CPR | Drone-delivered AEDs fly a step closer to saving lives

Dr. Sheldon Cheskes, medical director at the Sunnybrook Center for Prehospital Medicine in Toronto, with an AED drone. (Photo courtesy of Drone Delivery Canada)

It was a race with life-or-death implications: Unmanned drones were pitted against traditional emergency responders to see which could get an automated external defibrillator to the rural site of a simulated cardiac arrest first.

The drones won handily. And the Canadian researcher behind the test said such a system might be ready for the real world in as little as a year.

The results are being presented Saturday as preliminary findings at the American Heart Association's Resuscitation Science Symposium in Philadelphia.

This project builds on research showing that, in theory, a network of AED-delivering drones might save lives. But the new study's lead author, Dr. Sheldon Cheskes, medical director at the Sunnybrook Center for Prehospital Medicine in Toronto, said this test showed drones could work in the real world.

Each year in the U.S., more than 350,000 people outside of hospitals have a cardiac arrest, when the heart stops beating because its electrical system malfunctions. Only about 10% survive. AEDs are small devices that can shock a heart back to a normal rhythm. More are being placed in public places, Cheskes said, but most cardiac arrests happen in private homes.

For someone in cardiac arrest, every minute without CPR raises the chance of death by 7% to 10%. In rural communities with long waits for emergency responders, that's a particular problem.

To see whether drones could help speed the arrival of an AED, researchers ran four simulations in rural Ontario. Each one involved a mock 911 call. A drone and an emergency medical services team were dispatched simultaneously to locations 6.6 to 8.8 kilometers away (that's 4.1 to 5.5 miles). Trained responders were waiting with a test dummy.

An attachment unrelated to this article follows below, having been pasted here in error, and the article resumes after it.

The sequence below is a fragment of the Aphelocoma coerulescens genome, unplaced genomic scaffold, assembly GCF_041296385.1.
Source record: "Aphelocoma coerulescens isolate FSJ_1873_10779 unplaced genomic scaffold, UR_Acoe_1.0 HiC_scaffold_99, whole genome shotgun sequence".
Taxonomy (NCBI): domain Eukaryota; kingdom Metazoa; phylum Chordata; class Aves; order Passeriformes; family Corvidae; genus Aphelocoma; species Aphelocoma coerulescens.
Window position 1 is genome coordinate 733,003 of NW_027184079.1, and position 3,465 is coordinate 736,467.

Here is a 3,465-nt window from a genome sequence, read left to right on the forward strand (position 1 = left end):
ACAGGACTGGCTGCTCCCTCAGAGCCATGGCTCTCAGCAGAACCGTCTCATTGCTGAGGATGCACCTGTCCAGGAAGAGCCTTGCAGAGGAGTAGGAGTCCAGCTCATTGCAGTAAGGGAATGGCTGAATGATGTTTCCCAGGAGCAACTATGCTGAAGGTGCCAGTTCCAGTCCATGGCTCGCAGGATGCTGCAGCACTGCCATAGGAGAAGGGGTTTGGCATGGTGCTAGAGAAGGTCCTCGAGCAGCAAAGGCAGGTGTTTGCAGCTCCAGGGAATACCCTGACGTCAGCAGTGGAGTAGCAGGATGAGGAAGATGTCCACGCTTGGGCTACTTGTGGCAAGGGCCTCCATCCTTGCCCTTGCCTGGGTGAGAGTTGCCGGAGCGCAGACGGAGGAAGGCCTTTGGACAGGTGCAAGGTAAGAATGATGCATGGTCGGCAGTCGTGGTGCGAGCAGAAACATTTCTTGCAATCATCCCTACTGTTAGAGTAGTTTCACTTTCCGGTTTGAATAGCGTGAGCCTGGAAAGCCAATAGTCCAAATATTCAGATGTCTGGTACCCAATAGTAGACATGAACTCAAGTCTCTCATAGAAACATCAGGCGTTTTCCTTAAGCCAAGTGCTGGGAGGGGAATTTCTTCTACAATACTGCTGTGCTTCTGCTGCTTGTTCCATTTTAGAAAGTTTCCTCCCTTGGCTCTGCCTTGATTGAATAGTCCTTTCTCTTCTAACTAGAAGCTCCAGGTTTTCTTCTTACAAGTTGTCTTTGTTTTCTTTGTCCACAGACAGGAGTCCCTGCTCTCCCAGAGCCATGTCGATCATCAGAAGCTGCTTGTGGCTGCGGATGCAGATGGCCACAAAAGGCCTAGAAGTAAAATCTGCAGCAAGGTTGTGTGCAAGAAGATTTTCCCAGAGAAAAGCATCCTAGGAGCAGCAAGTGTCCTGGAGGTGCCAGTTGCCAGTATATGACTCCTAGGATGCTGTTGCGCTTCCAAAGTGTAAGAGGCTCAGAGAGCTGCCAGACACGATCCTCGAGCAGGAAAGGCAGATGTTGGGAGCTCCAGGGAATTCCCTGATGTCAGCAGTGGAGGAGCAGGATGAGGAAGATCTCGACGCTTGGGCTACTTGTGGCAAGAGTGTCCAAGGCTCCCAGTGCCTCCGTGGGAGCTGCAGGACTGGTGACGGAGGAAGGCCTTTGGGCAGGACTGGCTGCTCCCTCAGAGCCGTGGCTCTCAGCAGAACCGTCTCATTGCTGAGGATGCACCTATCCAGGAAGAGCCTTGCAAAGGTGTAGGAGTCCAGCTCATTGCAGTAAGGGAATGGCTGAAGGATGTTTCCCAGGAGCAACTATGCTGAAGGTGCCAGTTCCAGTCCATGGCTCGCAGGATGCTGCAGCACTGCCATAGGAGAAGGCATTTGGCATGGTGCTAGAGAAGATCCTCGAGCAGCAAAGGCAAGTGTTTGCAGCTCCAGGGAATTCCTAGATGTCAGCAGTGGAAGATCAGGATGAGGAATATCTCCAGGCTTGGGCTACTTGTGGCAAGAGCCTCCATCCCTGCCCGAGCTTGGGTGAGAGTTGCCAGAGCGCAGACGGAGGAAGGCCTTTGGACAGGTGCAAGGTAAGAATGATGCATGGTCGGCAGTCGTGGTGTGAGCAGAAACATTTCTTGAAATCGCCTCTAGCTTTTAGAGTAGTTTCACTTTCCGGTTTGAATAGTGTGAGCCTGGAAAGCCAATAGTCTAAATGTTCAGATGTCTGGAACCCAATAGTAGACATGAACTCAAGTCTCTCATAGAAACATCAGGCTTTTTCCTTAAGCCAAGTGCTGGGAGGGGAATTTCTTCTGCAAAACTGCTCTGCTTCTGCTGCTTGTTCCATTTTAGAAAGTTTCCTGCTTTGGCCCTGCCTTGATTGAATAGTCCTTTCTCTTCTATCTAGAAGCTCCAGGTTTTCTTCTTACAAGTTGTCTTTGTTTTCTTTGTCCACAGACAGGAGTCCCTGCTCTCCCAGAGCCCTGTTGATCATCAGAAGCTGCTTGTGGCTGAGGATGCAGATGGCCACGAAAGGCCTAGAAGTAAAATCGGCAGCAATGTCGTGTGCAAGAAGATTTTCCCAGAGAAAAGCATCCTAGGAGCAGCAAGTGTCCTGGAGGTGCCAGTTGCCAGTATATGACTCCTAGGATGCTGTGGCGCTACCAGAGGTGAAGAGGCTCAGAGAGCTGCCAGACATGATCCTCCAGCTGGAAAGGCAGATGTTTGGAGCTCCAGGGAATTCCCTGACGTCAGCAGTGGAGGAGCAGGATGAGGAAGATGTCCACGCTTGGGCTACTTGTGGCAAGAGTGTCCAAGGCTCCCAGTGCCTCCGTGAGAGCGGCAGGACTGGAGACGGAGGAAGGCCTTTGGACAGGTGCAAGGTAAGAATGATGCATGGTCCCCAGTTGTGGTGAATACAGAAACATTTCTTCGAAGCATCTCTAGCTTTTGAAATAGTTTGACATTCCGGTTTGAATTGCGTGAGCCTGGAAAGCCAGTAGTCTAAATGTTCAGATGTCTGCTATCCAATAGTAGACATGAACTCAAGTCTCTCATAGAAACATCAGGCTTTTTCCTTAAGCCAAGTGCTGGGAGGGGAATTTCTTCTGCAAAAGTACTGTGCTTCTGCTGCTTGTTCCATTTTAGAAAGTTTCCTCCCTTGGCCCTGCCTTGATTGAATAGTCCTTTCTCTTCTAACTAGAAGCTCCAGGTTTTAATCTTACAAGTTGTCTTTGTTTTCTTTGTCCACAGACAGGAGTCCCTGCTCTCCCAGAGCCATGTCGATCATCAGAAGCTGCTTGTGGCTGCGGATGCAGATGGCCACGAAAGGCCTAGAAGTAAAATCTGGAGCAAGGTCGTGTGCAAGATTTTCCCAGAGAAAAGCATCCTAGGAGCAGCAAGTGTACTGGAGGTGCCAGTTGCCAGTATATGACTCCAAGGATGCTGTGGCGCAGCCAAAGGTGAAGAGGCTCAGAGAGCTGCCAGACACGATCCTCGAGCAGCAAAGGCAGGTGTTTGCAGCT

The drone beat the EMS team every time. The margin was from 2.1 to 4.4 minutes faster.

Cheskes' team then pitted drones against paramedics responding to calls at distances of 12 to 18 miles away. In those tests, the drone won by 7 to 8 minutes.

That helped show how the farther a person is from traditional EMS services, the larger the benefit is likely to be from a drone service, said Dr. Michael C. Kurz, an associate professor and physician-scientist at the Center for Injury Science at the University of Alabama at Birmingham.

Kurz, who was not involved with the study, said the successful use of technology that lets drones fly beyond the operators' line of sight is "a big deal."

"This technology is game-changing in rural areas where public access defibrillation ­­— the placement of AEDs in public spaces or large venues — is not yet cost-effective or terrain is a significant factor in response times," Kurz said.

The findings, he said, represent "a true next step in the realization of widespread AED delivery by drones."

These drones, Cheskes noted, are not something most people would fly in their backyard. Controlled from a dispatch center that can be far from the launch site, the drones fly 250 to 300 feet above the ground at a speed of up to 75 mph.

Cheskes, who sits on the advisory board of Drone Delivery Canada, the company developing the drones, acknowledged several challenges before drones can be dispatched on real 911 calls.

One is how to get the AED into a bystander's hands. "Do you land the drone? Do you tether an AED out of the drone on a rope? Do you use a parachute device to let it softly land on the ground so it could be picked up?"

Tests are underway. Researchers on his team also are working on how to help bystanders interact with the drone and AED. They'll be testing a smartphone with an app that would attach to the AED and connect to a dispatcher.

Cheskes thinks such issues can be overcome in about a year. Once that happens, he expects to hear of the first person being saved by a drone-delivered AED within six months.

As futuristic as the prospects are, Kurz said, drones' success will depend on more than technology. "The human connection is absolutely essential."

A bystander will still have to step in, he said.

"The lay public will continue to be an essential part of the chain of survival. Educational efforts to recognize cardiac arrest, access emergency services, provide bystander CPR and apply an AED, perhaps delivered by drone, are the foundation of improving survival from cardiac arrest."

Source: heart.org

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